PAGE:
Enbridge announced on Aug. 3 that it will begin construction this summer on certain segments of the Line 3 Replacement Program in Canada and that construction in Wisconsin has commenced. This program entails a full replacement of the existing pipeline which runs from Hardisty, Alberta to Superior, Wisconsin.
The portion of the line in southeast Saskatchewan runs from Regina to Maryfield, in close proximity to Highway 48. Just across the Manitoba border it connects to the Cromer terminal. Some portions of the line in that area were replaced previously in recent years.
All required regulatory permitting is in place to proceed with the Canadian construction work, according to Enbridge. Regulatory permitting is also in place for construction in North Dakota and in Wisconsin. The only remaining jurisdiction in which the regulatory permitting process is still under way is in Minnesota, where the Minnesota Department of Commerce is expected to release a Final Environmental Impact Statement in the third quarter of 2017. Based on the expected regulatory process and timeline, Management's anticipated in-service date for the project is the second half of 2019.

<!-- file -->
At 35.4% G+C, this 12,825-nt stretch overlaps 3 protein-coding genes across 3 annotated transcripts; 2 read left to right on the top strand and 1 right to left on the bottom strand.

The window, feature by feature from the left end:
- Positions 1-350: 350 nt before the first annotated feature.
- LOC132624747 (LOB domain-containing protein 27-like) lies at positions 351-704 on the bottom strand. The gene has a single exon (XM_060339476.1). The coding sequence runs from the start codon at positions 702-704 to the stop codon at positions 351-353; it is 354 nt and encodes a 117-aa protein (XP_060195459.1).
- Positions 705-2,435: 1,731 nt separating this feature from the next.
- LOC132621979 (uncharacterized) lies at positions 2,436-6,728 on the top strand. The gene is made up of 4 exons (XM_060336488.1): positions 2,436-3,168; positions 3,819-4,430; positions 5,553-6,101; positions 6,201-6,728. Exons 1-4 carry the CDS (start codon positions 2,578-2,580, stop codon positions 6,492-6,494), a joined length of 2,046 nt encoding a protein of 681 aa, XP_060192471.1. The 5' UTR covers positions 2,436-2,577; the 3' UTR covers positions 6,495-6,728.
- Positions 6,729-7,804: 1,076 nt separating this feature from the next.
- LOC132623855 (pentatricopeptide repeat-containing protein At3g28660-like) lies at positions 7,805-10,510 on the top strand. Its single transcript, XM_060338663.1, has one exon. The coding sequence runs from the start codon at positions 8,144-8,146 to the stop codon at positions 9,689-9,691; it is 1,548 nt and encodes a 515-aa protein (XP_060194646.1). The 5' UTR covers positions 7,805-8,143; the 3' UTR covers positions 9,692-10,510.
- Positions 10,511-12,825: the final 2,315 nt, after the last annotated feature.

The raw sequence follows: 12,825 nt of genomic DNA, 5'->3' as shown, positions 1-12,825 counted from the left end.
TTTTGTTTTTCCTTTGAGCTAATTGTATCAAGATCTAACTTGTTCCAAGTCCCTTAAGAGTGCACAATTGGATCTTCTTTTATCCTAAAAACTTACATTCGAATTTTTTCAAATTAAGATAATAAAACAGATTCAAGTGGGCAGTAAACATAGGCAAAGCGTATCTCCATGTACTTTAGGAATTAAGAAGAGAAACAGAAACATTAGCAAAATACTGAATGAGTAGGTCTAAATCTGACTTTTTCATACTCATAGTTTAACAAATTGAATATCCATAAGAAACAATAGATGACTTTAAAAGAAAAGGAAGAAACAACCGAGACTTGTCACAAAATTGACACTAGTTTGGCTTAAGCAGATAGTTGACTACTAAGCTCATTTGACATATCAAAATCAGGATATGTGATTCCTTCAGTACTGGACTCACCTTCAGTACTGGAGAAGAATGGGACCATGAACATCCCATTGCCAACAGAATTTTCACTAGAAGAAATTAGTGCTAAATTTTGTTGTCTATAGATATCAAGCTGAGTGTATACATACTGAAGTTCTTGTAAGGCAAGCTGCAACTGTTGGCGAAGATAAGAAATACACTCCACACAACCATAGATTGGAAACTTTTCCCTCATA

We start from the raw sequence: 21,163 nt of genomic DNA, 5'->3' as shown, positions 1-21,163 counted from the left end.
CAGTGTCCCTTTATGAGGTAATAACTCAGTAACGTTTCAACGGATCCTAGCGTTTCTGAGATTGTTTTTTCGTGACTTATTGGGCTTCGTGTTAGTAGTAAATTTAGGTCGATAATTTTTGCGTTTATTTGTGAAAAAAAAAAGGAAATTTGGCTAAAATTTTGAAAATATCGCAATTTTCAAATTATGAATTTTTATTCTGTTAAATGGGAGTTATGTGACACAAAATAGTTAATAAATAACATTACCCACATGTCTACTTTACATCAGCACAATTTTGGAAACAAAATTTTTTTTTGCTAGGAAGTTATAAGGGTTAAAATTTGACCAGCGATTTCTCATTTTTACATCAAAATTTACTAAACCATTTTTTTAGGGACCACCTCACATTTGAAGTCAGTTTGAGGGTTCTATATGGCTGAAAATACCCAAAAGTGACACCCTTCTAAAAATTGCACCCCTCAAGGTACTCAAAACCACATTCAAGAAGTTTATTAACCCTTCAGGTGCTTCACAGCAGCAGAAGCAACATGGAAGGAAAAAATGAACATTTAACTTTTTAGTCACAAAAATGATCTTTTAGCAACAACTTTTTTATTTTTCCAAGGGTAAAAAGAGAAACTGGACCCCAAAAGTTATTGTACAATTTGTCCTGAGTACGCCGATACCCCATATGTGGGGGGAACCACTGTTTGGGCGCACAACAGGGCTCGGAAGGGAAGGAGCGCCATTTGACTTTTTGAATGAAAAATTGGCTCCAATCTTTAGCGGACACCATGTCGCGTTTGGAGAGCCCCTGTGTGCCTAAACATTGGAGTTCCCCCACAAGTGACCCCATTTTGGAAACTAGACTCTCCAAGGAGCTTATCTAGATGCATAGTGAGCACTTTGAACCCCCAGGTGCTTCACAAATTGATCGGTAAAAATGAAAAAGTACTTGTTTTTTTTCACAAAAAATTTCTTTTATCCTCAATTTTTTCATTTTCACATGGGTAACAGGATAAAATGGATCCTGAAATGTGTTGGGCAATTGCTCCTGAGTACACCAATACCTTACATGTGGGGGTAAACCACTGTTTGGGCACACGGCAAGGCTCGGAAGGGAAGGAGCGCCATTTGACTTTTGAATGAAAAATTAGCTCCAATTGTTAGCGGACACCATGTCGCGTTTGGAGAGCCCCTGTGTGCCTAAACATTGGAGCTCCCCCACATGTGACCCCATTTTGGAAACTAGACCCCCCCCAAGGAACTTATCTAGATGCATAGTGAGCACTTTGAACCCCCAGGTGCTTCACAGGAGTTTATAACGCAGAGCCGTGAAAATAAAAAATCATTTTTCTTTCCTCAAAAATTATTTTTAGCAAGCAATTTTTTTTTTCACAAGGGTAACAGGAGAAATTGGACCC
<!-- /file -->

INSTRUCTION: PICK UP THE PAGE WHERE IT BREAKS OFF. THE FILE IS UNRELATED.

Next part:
Given the updated execution plan, the finalized cost estimate for the project is now $5.3 billion in Canada and US$2.9 billion in the United States. The revised cost is approximately 9 percent above the original estimate at the time of project sanctioning in 2014, and primarily reflects delays in the regulatory process, scope changes and route modifications as well as other changes that resulted from the extensive consultation process. The impact of these additional costs on project returns are fully offset by lower estimated operating costs and a stronger United States dollar relative to the original project assumptions.
"Line 3 is a critical piece of energy infrastructure that supports our economy and assures reliable and cost-effective supply of energy," commented CEO Al Monaco. "The new Line 3 will comprise the newest and most advanced pipeline technology and provide much needed incremental capacity to support Canadian crude oil production growth and United States and Canadian refinery demand."